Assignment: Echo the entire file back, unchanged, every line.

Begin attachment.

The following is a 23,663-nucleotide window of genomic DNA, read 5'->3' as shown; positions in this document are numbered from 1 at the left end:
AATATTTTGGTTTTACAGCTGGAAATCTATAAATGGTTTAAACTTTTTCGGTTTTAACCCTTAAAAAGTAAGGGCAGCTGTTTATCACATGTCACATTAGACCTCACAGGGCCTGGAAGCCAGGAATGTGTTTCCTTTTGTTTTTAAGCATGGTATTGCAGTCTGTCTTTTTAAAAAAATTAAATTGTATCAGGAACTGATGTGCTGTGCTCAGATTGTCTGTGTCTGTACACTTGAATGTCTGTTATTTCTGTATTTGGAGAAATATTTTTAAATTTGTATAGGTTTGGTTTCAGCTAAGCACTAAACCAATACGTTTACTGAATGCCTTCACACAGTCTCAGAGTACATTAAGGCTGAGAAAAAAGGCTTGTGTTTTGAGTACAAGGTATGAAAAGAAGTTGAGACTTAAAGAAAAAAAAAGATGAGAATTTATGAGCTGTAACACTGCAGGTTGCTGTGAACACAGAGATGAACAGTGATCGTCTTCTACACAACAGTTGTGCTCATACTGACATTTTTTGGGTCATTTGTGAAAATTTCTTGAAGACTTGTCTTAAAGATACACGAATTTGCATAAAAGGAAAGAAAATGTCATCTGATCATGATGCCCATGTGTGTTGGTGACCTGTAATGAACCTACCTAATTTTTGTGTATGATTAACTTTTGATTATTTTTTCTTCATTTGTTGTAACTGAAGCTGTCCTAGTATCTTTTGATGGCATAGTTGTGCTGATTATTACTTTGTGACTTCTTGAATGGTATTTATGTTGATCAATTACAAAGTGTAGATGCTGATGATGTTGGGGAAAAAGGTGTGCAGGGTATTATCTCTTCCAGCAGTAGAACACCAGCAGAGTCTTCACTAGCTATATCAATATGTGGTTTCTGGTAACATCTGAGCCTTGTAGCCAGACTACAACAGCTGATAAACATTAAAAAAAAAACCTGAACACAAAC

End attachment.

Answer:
The following is a 23,663-nucleotide window of genomic DNA, read 5'->3' as shown; positions in this document are numbered from 1 at the left end:
AATATTTTGGTTTTACAGCTGGAAATCTATAAATGGTTTAAACTTTTTCGGTTTTAACCCTTAAAAAGTAAGGGCAGCTGTTTATCACATGTCACATTAGACCTCACAGGGCCTGGAAGCCAGGAATGTGTTTCCTTTTGTTTTTAAGCATGGTATTGCAGTCTGTCTTTTTAAAAAAATTAAATTGTATCAGGAACTGATGTGCTGTGCTCAGATTGTCTGTGTCTGTACACTTGAATGTCTGTTATTTCTGTATTTGGAGAAATATTTTTAAATTTGTATAGGTTTGGTTTCAGCTAAGCACTAAACCAATACGTTTACTGAATGCCTTCACACAGTCTCAGAGTACATTAAGGCTGAGAAAAAAGGCTTGTGTTTTGAGTACAAGGTATGAAAAGAAGTTGAGACTTAAAGAAAAAAAAAGATGAGAATTTATGAGCTGTAACACTGCAGGTTGCTGTGAACACAGAGATGAACAGTGATCGTCTTCTACACAACAGTTGTGCTCATACTGACATTTTTTGGGTCATTTGTGAAAATTTCTTGAAGACTTGTCTTAAAGATACACGAATTTGCATAAAAGGAAAGAAAATGTCATCTGATCATGATGCCCATGTGTGTTGGTGACCTGTAATGAACCTACCTAATTTTTGTGTATGATTAACTTTTGATTATTTTTTCTTCATTTGTTGTAACTGAAGCTGTCCTAGTATCTTTTGATGGCATAGTTGTGCTGATTATTACTTTGTGACTTCTTGAATGGTATTTATGTTGATCAATTACAAAGTGTAGATGCTGATGATGTTGGGGAAAAAGGTGTGCAGGGTATTATCTCTTCCAGCAGTAGAACACCAGCAGAGTCTTCACTAGCTATATCAATATGTGGTTTCTGGTAACATCTGAGCCTTGTAGCCAGACTACAACAGCTGATAAACATTAAAAAAAAAACCTGAACACAAAC